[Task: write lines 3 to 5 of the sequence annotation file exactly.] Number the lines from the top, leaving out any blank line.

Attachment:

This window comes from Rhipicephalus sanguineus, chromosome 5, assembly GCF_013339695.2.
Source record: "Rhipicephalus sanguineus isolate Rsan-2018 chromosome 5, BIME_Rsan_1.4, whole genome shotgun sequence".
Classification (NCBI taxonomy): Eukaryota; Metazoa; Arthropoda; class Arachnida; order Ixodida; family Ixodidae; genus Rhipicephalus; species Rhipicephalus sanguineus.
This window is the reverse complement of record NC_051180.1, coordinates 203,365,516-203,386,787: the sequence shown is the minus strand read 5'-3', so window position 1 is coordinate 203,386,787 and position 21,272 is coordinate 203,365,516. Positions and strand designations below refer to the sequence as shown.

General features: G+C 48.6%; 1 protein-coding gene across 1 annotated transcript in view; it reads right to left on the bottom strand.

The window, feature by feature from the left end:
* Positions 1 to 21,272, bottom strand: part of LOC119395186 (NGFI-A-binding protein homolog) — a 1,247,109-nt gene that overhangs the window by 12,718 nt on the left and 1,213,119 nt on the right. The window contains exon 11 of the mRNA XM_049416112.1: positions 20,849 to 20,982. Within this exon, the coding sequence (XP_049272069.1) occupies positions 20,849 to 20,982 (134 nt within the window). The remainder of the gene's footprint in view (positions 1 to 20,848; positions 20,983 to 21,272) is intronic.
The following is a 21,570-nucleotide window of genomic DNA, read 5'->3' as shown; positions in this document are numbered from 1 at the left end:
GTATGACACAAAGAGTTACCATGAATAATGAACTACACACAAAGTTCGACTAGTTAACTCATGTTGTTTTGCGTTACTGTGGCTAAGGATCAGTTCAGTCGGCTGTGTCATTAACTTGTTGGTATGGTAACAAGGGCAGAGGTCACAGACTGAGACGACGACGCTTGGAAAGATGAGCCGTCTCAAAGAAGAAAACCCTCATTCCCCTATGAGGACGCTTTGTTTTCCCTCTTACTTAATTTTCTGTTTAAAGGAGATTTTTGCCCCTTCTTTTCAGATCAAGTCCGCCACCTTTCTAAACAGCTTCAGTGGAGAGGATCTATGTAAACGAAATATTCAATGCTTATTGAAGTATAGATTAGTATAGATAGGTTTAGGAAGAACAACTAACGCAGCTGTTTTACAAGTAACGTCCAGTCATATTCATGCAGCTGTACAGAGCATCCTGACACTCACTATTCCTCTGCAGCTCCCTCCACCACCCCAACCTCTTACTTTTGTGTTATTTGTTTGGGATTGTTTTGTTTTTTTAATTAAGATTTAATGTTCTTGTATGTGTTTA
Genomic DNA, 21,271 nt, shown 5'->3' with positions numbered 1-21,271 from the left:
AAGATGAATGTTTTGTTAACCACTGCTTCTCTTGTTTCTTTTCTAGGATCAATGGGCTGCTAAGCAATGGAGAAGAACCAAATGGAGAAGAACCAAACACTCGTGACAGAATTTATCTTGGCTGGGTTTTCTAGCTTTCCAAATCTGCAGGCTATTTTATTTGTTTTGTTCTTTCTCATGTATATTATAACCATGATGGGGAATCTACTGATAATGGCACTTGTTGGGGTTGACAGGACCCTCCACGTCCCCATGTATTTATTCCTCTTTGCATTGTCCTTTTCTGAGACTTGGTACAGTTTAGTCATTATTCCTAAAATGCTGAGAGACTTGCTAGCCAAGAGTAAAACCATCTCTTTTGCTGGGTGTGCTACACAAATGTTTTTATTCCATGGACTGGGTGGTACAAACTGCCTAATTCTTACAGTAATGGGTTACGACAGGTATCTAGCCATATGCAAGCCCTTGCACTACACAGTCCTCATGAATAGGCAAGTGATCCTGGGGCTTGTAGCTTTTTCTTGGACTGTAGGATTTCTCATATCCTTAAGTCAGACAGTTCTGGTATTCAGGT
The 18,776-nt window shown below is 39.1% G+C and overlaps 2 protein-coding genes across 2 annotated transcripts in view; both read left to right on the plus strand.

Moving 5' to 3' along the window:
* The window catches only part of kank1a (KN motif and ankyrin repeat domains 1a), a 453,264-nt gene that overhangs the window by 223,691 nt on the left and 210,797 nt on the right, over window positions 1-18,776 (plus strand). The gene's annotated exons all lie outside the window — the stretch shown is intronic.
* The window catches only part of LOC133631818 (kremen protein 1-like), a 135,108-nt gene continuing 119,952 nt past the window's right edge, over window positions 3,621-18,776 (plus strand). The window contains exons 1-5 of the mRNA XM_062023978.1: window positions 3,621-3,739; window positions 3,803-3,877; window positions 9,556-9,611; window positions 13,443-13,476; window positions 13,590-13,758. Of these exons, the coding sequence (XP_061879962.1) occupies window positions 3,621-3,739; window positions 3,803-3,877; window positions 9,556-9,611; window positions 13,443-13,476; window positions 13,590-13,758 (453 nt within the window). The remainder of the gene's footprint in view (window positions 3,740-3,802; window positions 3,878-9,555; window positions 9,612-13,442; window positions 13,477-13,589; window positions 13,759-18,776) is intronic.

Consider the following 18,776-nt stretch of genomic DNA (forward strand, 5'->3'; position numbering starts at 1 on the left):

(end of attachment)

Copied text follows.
Classification (NCBI taxonomy): Eukaryota; Metazoa; Arthropoda; class Arachnida; order Ixodida; family Ixodidae; genus Rhipicephalus; species Rhipicephalus sanguineus.
This window is the reverse complement of record NC_051180.1, coordinates 203,365,516-203,386,787: the sequence shown is the minus strand read 5'-3', so window position 1 is coordinate 203,386,787 and position 21,272 is coordinate 203,365,516. Positions and strand designations below refer to the sequence as shown.

General features: G+C 48.6%; 1 protein-coding gene across 1 annotated transcript in view; it reads right to left on the bottom strand.